And, towards the end of her speech, Clinton issues an impassioned call to end passive discrimination and oppression:

“The LGBTQ community needs allies. Conversely, when we see denials and abuses of human rights and fail to act, that sends the message to those deniers and abusers that they won’t suffer any consequences for their actions, and so they carry on. But when we do act, we send a powerful moral message.”

I’d say that this was an historic moment in modern world history.

But I’d actually like to focus on one specific part of her speech that I thought was particularly notable (which I haven’t really seen discussed anywhere else – and I’ve been paying attention, believe me).  The statements that caught my attention were these: “But progress comes from changes in laws. In many places, including my own country, legal protections have preceded, not followed, broader recognition of rights. Laws have a teaching effect. Laws that discriminate validate other kinds of discrimination. Laws that require equal protections reinforce the moral imperative of equality. And practically speaking, it is often the case that laws must change before fears about change dissipate.” Whether Clinton is well-versed in theory and research in social psychology, or whether she has especially astute powers of observation, is a question that’s up for grabs. However, what I find notable is that her words echo almost exactly the ideas of Gordon Allport, psychologist and author of the classic 1954 book The Nature of Prejudice. Her comments also reflect the findings of cognitive-developmental theorist Lawrence Kohlberg, famous for his research on moral development. Both of these scholars concur that laws shape our moral compass – not the other way around.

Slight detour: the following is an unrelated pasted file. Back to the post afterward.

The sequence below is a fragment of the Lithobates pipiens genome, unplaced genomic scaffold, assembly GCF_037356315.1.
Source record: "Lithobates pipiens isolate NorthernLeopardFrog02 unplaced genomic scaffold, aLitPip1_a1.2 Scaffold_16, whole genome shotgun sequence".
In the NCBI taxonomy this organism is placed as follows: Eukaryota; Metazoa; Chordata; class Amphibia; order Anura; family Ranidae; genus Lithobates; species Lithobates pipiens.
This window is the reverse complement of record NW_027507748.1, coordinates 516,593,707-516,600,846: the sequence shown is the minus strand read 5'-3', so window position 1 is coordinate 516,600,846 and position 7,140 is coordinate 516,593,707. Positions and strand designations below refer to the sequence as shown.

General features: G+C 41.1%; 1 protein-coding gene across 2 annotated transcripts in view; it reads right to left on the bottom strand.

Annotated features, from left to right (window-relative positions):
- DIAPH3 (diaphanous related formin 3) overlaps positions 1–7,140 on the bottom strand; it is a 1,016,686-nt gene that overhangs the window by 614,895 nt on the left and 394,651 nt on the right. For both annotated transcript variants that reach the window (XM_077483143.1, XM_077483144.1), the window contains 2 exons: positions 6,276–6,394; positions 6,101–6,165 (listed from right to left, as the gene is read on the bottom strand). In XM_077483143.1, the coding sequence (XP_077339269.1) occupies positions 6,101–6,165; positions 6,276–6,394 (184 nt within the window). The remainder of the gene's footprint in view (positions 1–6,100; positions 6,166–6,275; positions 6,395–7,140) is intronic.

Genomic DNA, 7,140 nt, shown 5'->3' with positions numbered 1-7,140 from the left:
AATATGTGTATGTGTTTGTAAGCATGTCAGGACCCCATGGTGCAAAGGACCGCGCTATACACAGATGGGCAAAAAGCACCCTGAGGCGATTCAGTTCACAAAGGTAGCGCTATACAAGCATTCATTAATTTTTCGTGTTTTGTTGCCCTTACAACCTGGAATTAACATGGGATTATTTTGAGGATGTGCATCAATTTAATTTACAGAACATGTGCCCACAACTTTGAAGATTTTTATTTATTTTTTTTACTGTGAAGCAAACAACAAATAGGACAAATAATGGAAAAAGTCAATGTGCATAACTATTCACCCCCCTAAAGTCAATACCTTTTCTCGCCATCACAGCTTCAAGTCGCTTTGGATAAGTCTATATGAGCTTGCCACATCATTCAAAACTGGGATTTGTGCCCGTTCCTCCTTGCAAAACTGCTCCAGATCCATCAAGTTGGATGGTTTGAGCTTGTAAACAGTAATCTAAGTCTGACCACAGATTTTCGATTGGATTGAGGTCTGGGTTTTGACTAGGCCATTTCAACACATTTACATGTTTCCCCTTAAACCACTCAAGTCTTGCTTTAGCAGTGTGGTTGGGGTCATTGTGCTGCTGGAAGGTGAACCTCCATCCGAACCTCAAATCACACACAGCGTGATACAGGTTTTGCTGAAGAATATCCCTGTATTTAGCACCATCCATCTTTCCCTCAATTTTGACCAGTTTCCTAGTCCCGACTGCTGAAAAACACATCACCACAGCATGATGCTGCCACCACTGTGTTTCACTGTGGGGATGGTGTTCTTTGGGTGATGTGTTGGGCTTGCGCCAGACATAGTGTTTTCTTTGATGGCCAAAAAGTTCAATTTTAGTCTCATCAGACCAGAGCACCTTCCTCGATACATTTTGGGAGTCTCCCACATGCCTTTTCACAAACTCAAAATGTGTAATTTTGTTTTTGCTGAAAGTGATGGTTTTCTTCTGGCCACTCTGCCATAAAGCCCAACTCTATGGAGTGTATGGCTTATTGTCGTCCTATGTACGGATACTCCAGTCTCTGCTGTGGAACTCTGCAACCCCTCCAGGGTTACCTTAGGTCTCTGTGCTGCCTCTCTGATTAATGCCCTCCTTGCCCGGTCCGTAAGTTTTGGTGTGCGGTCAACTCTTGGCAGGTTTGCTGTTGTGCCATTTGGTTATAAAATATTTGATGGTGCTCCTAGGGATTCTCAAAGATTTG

Allport makes a distinction between stateways (legislation, court rulings, and other public policy efforts) and folkways (culturally-driven attitudes, beliefs, and worldviews), suggesting that social and cultural norms are most powerfully affected by stateways. When we pass laws, we create a new norm. And as a rule, people tend to shy away from non-normative behavior. In fact, our collective human desire for law and order is reflected in Lawrence Kohlberg’s stages of moral development. According to Kohlberg’s research, most people tend to rely on an “authority and social order maintaning orienatation” (as opposed to some universal set of ethical principles) when making moral judgments. In other words, people use laws, rather than an internal set of guiding principles, to make decisions about weighty moral issues. So if we want people to support LGBT human rights, we need laws and policies – both domestically and internationally – that guide that support.

Of course, there are laws, and there are laws. What happens when governmental law conflicts with Biblical law? Frankly, I think this conflict is at the heart of the same-sex marriage debate. In fact, Hillary Clinton’s own evolving attitudes regarding same-sex marriage probably reflect this dissonance. Ideally, Biblical law and laws passed by government entities would support reflect one another – but obviously that’s not always the case. It’s an issue I explore in my book, Backdrop, in some detail, and I’d like to explore it further in a future blog post. Stay tuned.   

To watch (or read the text of) Hillary Clinton’s speech, delivered December 6, 2011, go to http://thenewcivilrightsmovement.com/watch-hillary-clintons-amazing-speech-on-lgbt-rights-full-text-and-video/politics/2011/12/06/31329.


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Filed under homophobia, human rights, LGBTQ, Uncategorized